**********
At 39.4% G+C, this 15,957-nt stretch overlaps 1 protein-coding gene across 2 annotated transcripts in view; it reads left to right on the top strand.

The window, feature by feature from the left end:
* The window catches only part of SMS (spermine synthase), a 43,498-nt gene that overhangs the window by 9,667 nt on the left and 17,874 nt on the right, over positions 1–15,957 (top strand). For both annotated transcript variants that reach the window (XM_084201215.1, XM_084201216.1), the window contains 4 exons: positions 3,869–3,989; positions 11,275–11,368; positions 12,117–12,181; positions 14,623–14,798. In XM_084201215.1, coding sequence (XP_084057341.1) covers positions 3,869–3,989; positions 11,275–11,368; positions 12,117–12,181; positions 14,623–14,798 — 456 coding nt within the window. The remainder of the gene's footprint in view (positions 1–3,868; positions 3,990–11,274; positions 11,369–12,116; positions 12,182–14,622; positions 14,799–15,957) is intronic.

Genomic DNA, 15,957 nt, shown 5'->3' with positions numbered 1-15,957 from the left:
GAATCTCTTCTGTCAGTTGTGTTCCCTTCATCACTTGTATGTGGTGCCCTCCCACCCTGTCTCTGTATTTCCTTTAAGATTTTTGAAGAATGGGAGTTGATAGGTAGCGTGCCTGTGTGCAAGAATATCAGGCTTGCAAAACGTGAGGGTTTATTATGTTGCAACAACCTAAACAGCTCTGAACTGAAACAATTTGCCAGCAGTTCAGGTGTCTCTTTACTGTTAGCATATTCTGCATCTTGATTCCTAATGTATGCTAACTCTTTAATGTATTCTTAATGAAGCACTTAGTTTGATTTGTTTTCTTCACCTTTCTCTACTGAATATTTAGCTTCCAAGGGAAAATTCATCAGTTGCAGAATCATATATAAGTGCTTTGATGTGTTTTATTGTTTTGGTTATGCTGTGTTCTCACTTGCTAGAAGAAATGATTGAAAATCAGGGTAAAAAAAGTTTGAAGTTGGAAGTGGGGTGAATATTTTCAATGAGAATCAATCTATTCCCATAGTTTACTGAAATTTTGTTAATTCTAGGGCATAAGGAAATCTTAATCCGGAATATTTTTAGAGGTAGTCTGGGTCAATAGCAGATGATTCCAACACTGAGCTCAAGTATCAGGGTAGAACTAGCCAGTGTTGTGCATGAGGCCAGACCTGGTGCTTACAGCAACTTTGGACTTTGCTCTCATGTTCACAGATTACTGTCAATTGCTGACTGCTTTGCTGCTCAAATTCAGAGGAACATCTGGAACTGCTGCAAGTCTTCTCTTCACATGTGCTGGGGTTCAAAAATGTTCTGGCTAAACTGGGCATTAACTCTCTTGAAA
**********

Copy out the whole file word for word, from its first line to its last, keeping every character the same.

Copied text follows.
At 39.4% G+C, this 15,957-nt stretch overlaps 1 protein-coding gene across 2 annotated transcripts in view; it reads left to right on the top strand.

The window, feature by feature from the left end:
* The window catches only part of SMS (spermine synthase), a 43,498-nt gene that overhangs the window by 9,667 nt on the left and 17,874 nt on the right, over positions 1–15,957 (top strand). For both annotated transcript variants that reach the window (XM_084201215.1, XM_084201216.1), the window contains 4 exons: positions 3,869–3,989; positions 11,275–11,368; positions 12,117–12,181; positions 14,623–14,798. In XM_084201215.1, coding sequence (XP_084057341.1) covers positions 3,869–3,989; positions 11,275–11,368; positions 12,117–12,181; positions 14,623–14,798 — 456 coding nt within the window. The remainder of the gene's footprint in view (positions 1–3,868; positions 3,990–11,274; positions 11,369–12,116; positions 12,182–14,622; positions 14,799–15,957) is intronic.

Genomic DNA, 15,957 nt, shown 5'->3' with positions numbered 1-15,957 from the left:
GAATCTCTTCTGTCAGTTGTGTTCCCTTCATCACTTGTATGTGGTGCCCTCCCACCCTGTCTCTGTATTTCCTTTAAGATTTTTGAAGAATGGGAGTTGATAGGTAGCGTGCCTGTGTGCAAGAATATCAGGCTTGCAAAACGTGAGGGTTTATTATGTTGCAACAACCTAAACAGCTCTGAACTGAAACAATTTGCCAGCAGTTCAGGTGTCTCTTTACTGTTAGCATATTCTGCATCTTGATTCCTAATGTATGCTAACTCTTTAATGTATTCTTAATGAAGCACTTAGTTTGATTTGTTTTCTTCACCTTTCTCTACTGAATATTTAGCTTCCAAGGGAAAATTCATCAGTTGCAGAATCATATATAAGTGCTTTGATGTGTTTTATTGTTTTGGTTATGCTGTGTTCTCACTTGCTAGAAGAAATGATTGAAAATCAGGGTAAAAAAAGTTTGAAGTTGGAAGTGGGGTGAATATTTTCAATGAGAATCAATCTATTCCCATAGTTTACTGAAATTTTGTTAATTCTAGGGCATAAGGAAATCTTAATCCGGAATATTTTTAGAGGTAGTCTGGGTCAATAGCAGATGATTCCAACACTGAGCTCAAGTATCAGGGTAGAACTAGCCAGTGTTGTGCATGAGGCCAGACCTGGTGCTTACAGCAACTTTGGACTTTGCTCTCATGTTCACAGATTACTGTCAATTGCTGACTGCTTTGCTGCTCAAATTCAGAGGAACATCTGGAACTGCTGCAAGTCTTCTCTTCACATGTGCTGGGGTTCAAAAATGTTCTGGCTAAACTGGGCATTAACTCTCTTGAAA